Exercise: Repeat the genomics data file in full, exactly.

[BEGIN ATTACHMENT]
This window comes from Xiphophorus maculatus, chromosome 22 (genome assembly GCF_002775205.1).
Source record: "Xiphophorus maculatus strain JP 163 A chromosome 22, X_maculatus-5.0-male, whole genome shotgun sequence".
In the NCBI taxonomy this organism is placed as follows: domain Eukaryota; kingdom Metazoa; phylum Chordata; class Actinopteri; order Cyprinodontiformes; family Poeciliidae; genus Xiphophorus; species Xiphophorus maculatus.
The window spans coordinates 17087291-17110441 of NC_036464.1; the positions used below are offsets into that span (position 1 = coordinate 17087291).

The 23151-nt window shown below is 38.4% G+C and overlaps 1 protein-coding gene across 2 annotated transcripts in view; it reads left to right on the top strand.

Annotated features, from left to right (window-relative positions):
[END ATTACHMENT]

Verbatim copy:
This window comes from Xiphophorus maculatus, chromosome 22 (genome assembly GCF_002775205.1).
Source record: "Xiphophorus maculatus strain JP 163 A chromosome 22, X_maculatus-5.0-male, whole genome shotgun sequence".
In the NCBI taxonomy this organism is placed as follows: domain Eukaryota; kingdom Metazoa; phylum Chordata; class Actinopteri; order Cyprinodontiformes; family Poeciliidae; genus Xiphophorus; species Xiphophorus maculatus.
The window spans coordinates 17087291-17110441 of NC_036464.1; the positions used below are offsets into that span (position 1 = coordinate 17087291).

The 23151-nt window shown below is 38.4% G+C and overlaps 1 protein-coding gene across 2 annotated transcripts in view; it reads left to right on the top strand.

Annotated features, from left to right (window-relative positions):